Theres an almost complete lack of signposting in story mode (a skeletal hand does sometimes appear to point the way but its so vague its almost more hinderance than help), which is presumably on purpose to make the game as hard as possible. But since so much of each level looks so similar its very easy to get lost and lose track of what youre supposed to be doing, especially when it comes to the frequently obscure puzzles.

The game refuses to offer any real help, to the point where it wont even keep track of side quests for you. Excess backtracking is frequently a problem in Metroidvania games but its even worse in Battle Princess Madelyn because youre never confident you needed to come back that way in the first place. This leads to all sorts of confusion and frustration, until you begin to wish there was no story mode at all – but alas its the default mode and probably the only one many people will play.

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With its wonderful chiptune soundtrack and giant bosses, the arcade mode of Battle Princess Madelyn is a very competent pastiche of Ghosts N Goblins. Its still extremely difficult – full of unfair enemy placements and leaps of faith – but at least thats the only frustration. By comparison, story mode is stacked full of additional irritations that seem to exist only to make your life a misery.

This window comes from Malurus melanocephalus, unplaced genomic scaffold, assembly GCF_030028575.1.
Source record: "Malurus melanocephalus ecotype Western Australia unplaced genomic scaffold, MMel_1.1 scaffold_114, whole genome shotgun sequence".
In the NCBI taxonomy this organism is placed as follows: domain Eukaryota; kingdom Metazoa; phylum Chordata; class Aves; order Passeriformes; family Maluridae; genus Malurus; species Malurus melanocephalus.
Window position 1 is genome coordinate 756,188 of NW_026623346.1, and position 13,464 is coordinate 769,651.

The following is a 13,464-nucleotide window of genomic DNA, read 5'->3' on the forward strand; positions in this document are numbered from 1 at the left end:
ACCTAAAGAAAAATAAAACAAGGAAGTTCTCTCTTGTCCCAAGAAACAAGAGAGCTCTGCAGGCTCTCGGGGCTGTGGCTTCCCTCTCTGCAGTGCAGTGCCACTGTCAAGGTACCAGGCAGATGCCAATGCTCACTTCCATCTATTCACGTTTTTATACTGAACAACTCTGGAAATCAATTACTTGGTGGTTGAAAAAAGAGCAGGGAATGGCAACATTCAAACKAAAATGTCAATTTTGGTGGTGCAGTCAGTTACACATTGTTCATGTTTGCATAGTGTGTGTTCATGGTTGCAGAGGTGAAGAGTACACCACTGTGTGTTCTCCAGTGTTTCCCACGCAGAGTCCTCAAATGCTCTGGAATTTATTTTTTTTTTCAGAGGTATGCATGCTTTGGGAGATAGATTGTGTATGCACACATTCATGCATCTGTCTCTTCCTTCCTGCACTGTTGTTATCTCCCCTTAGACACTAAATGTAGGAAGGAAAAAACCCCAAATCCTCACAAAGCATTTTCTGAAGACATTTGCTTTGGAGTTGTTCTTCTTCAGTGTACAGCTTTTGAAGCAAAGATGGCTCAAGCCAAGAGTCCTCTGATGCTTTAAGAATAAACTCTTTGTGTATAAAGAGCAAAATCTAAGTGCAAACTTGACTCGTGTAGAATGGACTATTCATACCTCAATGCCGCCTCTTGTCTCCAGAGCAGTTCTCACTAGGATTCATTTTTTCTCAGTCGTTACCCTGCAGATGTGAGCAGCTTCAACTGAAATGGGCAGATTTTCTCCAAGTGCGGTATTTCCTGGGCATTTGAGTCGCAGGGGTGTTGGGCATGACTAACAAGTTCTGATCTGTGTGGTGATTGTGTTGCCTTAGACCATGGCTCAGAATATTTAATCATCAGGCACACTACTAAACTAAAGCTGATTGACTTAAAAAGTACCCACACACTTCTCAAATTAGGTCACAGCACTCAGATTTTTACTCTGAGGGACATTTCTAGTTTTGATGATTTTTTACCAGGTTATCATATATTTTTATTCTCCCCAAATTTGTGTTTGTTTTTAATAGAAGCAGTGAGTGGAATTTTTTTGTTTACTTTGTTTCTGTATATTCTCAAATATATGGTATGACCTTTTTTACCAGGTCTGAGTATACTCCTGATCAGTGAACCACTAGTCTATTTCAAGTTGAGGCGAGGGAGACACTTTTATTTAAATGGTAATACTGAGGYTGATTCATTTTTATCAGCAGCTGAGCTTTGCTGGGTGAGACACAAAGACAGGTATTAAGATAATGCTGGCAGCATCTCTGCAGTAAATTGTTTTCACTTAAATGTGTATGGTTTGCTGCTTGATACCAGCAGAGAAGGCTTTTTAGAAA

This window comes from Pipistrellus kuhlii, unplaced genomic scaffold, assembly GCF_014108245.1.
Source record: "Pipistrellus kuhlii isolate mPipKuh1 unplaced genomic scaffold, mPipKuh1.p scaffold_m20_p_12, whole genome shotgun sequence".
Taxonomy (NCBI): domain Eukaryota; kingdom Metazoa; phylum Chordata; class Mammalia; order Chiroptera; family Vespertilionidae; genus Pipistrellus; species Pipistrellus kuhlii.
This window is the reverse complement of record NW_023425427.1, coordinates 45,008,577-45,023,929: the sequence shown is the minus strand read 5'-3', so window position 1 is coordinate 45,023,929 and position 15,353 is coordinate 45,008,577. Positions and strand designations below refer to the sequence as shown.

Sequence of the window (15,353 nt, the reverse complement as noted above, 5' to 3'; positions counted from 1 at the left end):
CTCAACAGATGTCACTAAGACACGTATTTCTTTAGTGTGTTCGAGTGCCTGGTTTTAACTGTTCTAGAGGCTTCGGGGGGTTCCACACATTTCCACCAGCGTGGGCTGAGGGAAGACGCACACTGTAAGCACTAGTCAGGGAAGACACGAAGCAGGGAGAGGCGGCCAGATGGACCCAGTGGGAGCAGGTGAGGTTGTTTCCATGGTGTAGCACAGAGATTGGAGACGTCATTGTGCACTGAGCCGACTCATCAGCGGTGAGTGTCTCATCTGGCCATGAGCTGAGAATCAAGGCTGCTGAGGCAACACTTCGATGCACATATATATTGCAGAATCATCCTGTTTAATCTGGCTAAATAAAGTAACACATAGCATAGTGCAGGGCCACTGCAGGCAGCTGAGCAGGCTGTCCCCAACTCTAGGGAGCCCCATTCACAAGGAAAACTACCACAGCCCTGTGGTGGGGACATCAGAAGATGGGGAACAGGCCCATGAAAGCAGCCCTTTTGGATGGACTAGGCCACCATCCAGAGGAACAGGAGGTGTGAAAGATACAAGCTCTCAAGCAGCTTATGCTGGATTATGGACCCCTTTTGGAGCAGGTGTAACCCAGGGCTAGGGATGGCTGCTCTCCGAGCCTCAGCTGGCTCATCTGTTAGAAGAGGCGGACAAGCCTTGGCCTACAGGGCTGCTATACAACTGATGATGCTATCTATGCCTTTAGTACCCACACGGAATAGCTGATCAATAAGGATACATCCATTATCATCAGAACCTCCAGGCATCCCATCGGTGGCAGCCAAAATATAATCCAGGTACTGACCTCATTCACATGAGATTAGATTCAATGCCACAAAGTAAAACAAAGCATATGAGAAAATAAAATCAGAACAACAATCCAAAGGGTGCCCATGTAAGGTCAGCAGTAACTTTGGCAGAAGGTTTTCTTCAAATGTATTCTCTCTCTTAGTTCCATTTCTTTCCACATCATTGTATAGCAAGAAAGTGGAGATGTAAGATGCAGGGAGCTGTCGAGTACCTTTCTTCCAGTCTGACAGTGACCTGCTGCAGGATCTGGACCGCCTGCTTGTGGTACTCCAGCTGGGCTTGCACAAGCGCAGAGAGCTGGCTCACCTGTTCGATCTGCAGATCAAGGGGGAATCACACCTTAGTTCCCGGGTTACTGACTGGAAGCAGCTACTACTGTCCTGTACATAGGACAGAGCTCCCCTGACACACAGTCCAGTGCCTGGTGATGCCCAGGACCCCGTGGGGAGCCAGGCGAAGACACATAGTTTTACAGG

For some reason thats what everyone seems to think fans want from a new Ghosts N Goblins and if thats true for you then youre going to love Battle Princess Madelyn. But well just go back to hoping theres a proper sequel, or homage, that doesnt assume everyone playing it is a tenth level psychic with equally superhuman reaction speeds.

Battle Princess Madelyn

In Short: The games love for Ghosts N Goblins is obvious but its refusal to cater for anyone but hardcore fans results in a frustrating and tedious slog – especially in story mode.

Pros: Arcade mode is an entertaining, if extremely hard, Ghouls N Ghosts pastiche with fun retro visuals and sound. Solid action, with tight controls and some great bosses.

Cons: Story mode is a disaster, with the lack of in-game help only adding to the difficulty and the frustrating amount of backtracking. Both modes suffer from cheap deaths and unfair design.

Score: 6/10

Formats: Nintendo Switch (reviewed), Xbox One, PlayStation 4, and PC
Price: £16.74
Publisher: Causal Bit Games
Developer: Causal Bit Games
Release Date: 7th January 2019
Age Rating: 3